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New Europe

Day Thirty-five: Plovdiv

The Roman amphitheatre in Plovdiv 
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With Mira at one of the best-preserved Roman amphitheatres in south-east Europe, overlooking the city of Plovdiv, or Philippopolis, as it was named after Alexander the Great's father.
Michael Palin - New EuropeMoving deeper now into the south-east corner of Europe, along the fast four-lane autoroute that connects Sofia and Bulgaria's second city, Plovdiv, across the Plain of Thrace. The landscape of heathland and low bare hills is undistinguished, and remarkably empty. In Western Europe a major highway like this would be a development magnet, studded with warehouses, distribution centres and business parks.

The present and the future may look a little subdued but the past is thriving in Bulgaria. Plovdiv is one of the oldest cities in Europe, first settled by the Thracians 7,000 years ago, then rebuilt in the fourth century BC by Alexander the Great's father Philip of Macedon, who modestly renamed it Philippopolis.

The Maritsa valley, in which the city lies, was a natural conduit for trade through the Balkans and the commercial importance of Plovdiv/Philippopolis is marked, as in Durrės in Albania, and Ohrid in Macedonia, by the remains of a large Roman amphitheatre, set on a hill with a perilously balanced wall of columns and pediments creating a dramatic frame for the city beyond.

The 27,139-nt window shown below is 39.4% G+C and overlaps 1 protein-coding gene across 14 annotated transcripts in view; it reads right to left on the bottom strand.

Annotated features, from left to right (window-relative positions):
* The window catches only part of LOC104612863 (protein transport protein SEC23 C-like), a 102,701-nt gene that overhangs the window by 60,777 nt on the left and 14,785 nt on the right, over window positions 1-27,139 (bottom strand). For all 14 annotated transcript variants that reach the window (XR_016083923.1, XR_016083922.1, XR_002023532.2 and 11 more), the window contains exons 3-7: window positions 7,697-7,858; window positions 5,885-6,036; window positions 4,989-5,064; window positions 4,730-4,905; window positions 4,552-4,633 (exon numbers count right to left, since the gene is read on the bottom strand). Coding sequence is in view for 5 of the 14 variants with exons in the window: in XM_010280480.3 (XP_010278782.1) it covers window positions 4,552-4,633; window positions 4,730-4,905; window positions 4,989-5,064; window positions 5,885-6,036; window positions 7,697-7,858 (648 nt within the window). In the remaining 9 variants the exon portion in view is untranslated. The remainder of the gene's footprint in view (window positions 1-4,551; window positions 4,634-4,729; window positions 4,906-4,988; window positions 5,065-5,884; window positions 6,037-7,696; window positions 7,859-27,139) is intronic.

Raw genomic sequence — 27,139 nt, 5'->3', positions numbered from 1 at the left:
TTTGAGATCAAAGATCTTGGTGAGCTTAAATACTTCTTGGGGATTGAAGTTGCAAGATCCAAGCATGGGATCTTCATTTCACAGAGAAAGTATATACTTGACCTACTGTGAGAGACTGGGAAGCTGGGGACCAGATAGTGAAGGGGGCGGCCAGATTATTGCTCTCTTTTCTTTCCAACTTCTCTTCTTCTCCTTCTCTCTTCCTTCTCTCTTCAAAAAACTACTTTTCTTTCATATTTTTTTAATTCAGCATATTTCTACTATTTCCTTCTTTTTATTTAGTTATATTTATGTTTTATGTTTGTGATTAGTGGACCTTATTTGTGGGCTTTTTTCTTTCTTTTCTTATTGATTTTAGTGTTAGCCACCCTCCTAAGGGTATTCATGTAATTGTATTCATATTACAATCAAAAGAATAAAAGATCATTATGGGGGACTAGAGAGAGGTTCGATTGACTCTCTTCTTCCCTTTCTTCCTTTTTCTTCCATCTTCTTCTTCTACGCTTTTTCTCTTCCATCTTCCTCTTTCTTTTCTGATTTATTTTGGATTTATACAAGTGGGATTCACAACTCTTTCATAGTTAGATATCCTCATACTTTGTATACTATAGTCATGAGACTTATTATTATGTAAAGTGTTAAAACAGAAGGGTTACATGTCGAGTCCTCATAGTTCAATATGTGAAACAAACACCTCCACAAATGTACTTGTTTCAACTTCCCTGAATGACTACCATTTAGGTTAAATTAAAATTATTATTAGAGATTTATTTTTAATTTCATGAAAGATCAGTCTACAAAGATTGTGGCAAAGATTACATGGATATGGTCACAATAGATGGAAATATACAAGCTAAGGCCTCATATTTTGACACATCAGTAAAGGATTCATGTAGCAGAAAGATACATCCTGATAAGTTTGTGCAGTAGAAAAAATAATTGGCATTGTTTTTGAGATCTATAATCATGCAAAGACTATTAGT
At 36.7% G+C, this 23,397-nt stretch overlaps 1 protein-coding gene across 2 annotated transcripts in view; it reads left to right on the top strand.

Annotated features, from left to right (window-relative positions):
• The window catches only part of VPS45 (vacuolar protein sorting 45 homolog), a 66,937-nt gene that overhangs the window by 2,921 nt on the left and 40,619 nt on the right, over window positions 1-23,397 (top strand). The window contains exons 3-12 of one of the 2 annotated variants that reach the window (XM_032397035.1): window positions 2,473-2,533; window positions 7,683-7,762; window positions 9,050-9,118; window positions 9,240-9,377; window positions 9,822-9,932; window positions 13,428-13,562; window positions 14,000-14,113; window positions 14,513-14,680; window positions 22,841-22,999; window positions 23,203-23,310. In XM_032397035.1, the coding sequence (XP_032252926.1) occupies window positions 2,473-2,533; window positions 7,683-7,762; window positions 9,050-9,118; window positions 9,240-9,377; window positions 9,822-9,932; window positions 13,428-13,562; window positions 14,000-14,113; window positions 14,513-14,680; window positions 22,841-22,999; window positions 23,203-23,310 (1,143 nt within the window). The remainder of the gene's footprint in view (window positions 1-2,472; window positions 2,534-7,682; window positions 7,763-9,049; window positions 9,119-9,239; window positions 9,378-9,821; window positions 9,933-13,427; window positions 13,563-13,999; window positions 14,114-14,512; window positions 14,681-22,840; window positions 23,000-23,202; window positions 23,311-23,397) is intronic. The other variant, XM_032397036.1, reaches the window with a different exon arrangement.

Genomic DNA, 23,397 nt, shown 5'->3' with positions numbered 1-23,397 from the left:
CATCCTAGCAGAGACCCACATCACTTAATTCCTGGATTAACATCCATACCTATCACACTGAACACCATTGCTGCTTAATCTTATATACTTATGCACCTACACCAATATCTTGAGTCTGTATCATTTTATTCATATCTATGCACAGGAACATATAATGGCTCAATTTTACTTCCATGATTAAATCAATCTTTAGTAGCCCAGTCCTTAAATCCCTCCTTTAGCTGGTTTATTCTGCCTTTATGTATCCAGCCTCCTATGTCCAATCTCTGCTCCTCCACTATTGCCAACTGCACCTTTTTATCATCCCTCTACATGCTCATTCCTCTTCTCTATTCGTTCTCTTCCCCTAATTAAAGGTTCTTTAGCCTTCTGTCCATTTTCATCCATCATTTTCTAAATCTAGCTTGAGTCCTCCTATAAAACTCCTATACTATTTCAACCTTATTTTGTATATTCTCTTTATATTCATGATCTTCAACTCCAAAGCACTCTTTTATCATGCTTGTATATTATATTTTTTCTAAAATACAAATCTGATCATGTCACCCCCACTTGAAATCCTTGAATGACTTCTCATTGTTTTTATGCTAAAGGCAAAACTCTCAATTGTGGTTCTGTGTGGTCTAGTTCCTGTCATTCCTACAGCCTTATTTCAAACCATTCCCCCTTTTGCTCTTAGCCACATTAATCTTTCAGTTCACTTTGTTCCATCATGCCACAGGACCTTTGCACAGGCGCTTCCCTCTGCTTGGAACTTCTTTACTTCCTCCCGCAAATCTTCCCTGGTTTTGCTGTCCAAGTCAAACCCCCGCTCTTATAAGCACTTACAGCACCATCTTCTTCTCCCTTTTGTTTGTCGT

I meet up here with Mira Staleva, a young woman born and brought up in Plovdiv. Record temperatures, above 40° Celsius, are expected later today and already the white marble terracing of the outdoor theatre is like a hot iron, so Mira and I take refuge at a café nearby. A mindless drum and bass sample thuds out, hugely over-amplified. No-one is listening, but no-one seems to want to turn it off.

Plovdiv, says Mira, was a good place to grow up. It was a cultured city, tolerant and laid-back. 'It's very Mediterranean. I mean when you go for a coffee you go for at least two hours.'

There were Jewish, Romanian, Greek, Turkish and Gypsy quarters, and the only bad time she can remember was the ill-fated name-changing policy of the 1980s when those of the minorities who refused to change their name to a Bulgarian equivalent were victimised, being refused work and all benefits. She had many Turkish friends in school who were forced, temporarily, out of the country.

'I was sixteen or seventeen years old, but nobody reacted. It was really sad.
The communist system can make you really passive, you know.'

Like Azis, Mira was a Young Pioneer, and she remembers learning how to strip down Kalashnikovs whilst still at school.

'You go in the classroom with thirty Kalashnikovs on the desk and everybody starts. We check the time. It was like a competition, who would be first.'

'Who was the enemy?'

'It was an abstract enemy. But in the Pioneers' organisation you were "always ready".'

At sixteen she was attending military camp, wearing uniform and getting up at five in the morning.

'But it was the best time of my life, actually. When someone is trying to press you to do something, you find different ways to escape.'
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  • Series: New Europe
  • Chapter: Day Thirty-five: Plovdiv
  • Country/sea: Bulgaria
  • Place: Plovdiv
  • Book page no: 84

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